Dr. Barbour's Answer: That depends on two issues: The first is about addressing what is causing the bags and the second has to do with your own idea of what is acceptable as a result. Sometimes a nice little improvement is improvement enough or can allow you to delay surgery.
The bags under the eyes are usually genetically determined, but other factors such as allergies, sun damage, repeated rubbing of the eyes or pulling at the lids to insert contact lenses can create or exacerbate the situation. Additionally, sometimes what people call “bags” are just some fine wrinkles under the eyes and not really bags at all. Let’s go over what contributes to the appearance of bags.
Loss of skin elasticity.
A protrusion of fat at the lower lids above the bone (the orbital rim)
Bulking up of the muscle at the lower lids (which sometimes can look like fat on casual observation).
“Festoons” which are right at or under the cheekbone.
A false protrusion of the lower lid that is actually a result of lack of volume under the lower lid.
Any combination of the above.
So you can see that your first step is to have the situation evaluated by a physician who is well trained and experienced in the anatomy around the eye. Then the two of you can decide how to proceed. If there is truly excess fat at the lower lids, the only precise way to address it is surgically, however even in these cases sometimes a non-surgical approach can help cosmetically.
Wrinkles at the lower lids can be tightened up with lasers or, to a lesser extent, radiofrequency (RF) devices. Both will also stimulate collagen formation at this very thin skin and make it more durable. Peels can help somewhat, but don’t expect them to perform miracles.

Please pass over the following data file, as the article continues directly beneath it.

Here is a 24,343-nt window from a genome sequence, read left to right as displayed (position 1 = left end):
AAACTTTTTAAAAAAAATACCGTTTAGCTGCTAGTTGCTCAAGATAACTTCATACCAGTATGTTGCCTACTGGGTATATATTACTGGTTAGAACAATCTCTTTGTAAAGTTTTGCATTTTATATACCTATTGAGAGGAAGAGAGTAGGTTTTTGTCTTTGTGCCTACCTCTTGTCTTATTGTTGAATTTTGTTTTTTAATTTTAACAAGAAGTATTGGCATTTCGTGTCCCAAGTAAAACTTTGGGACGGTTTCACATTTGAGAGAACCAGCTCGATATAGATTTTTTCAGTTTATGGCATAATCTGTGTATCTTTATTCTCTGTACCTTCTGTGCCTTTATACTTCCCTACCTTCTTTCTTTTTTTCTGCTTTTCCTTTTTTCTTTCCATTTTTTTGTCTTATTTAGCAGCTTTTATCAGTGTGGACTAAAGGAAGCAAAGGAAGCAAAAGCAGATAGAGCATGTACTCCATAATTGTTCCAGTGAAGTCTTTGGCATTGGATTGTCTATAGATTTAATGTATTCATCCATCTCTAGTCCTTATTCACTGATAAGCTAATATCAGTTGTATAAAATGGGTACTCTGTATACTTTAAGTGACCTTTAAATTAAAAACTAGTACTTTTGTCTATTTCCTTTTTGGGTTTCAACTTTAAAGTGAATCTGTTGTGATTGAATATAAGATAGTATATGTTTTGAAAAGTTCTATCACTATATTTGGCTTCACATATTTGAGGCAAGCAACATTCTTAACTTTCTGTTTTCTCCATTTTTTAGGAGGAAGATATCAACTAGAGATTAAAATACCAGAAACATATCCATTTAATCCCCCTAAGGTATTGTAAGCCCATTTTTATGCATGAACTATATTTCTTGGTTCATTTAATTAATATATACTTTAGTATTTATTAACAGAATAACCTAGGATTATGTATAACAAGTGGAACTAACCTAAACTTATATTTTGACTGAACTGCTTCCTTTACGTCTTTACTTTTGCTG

Sometimes it’s not so much that the bags are out as much as what’s around them is in, and this is where some carefully placed fillers can make an absolutely amazing difference. Again, if this route is the way to go make sure your doctor is an expert around the eyes. This is a challenging area for the most skilled physicians and should not be approached cavalierly or without a great deal of experience with the eyelid anatomy and with several types of fillers.
Occasionally, the appearance of a bag can actually be caused by the overuse of a muscle that encircles the lids. This can be helped surgically, however with some time and patience it often will improve with tiny amounts of a neuromodulator (BoTox, Dysport or Xeomin) over time. This is not for everyone with this condition and the lids must be thoroughly evaluated prior to its use there.